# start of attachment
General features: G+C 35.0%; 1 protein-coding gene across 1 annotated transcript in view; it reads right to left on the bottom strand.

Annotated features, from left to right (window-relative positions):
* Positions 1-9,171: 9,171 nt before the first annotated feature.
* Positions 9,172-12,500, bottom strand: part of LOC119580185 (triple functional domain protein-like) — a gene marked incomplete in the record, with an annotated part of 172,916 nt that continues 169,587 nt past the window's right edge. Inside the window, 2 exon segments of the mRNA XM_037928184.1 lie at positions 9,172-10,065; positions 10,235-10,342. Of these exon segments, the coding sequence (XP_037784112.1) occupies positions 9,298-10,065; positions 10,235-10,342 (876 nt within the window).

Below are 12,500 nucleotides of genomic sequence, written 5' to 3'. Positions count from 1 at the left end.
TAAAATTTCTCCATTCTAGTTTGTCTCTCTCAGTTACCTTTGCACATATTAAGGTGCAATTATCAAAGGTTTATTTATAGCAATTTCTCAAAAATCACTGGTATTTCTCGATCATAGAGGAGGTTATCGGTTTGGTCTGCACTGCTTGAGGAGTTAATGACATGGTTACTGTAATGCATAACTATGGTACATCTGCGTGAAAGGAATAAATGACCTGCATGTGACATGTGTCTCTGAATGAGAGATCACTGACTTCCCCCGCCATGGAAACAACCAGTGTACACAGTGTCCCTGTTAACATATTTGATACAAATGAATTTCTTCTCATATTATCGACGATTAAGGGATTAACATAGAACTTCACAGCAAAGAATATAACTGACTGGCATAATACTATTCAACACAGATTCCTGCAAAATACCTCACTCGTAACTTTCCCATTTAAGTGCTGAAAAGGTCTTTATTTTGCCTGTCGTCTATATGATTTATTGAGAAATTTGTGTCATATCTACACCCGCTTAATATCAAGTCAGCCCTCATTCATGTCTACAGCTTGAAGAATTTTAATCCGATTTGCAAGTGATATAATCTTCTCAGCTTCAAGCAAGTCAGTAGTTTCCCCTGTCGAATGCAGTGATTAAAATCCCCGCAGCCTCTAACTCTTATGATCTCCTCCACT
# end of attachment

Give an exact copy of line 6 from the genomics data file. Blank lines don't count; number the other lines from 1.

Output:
TAAAATTTCTCCATTCTAGTTTGTCTCTCTCAGTTACCTTTGCACATATTAAGGTGCAATTATCAAAGGTTTATTTATAGCAATTTCTCAAAAATCACTGGTATTTCTCGATCATAGAGGAGGTTATCGGTTTGGTCTGCACTGCTTGAGGAGTTAATGACATGGTTACTGTAATGCATAACTATGGTACATCTGCGTGAAAGGAATAAATGACCTGCATGTGACATGTGTCTCTGAATGAGAGATCACTGACTTCCCCCGCCATGGAAACAACCAGTGTACACAGTGTCCCTGTTAACATATTTGATACAAATGAATTTCTTCTCATATTATCGACGATTAAGGGATTAACATAGAACTTCACAGCAAAGAATATAACTGACTGGCATAATACTATTCAACACAGATTCCTGCAAAATACCTCACTCGTAACTTTCCCATTTAAGTGCTGAAAAGGTCTTTATTTTGCCTGTCGTCTATATGATTTATTGAGAAATTTGTGTCATATCTACACCCGCTTAATATCAAGTCAGCCCTCATTCATGTCTACAGCTTGAAGAATTTTAATCCGATTTGCAAGTGATATAATCTTCTCAGCTTCAAGCAAGTCAGTAGTTTCCCCTGTCGAATGCAGTGATTAAAATCCCCGCAGCCTCTAACTCTTATGATCTCCTCCACT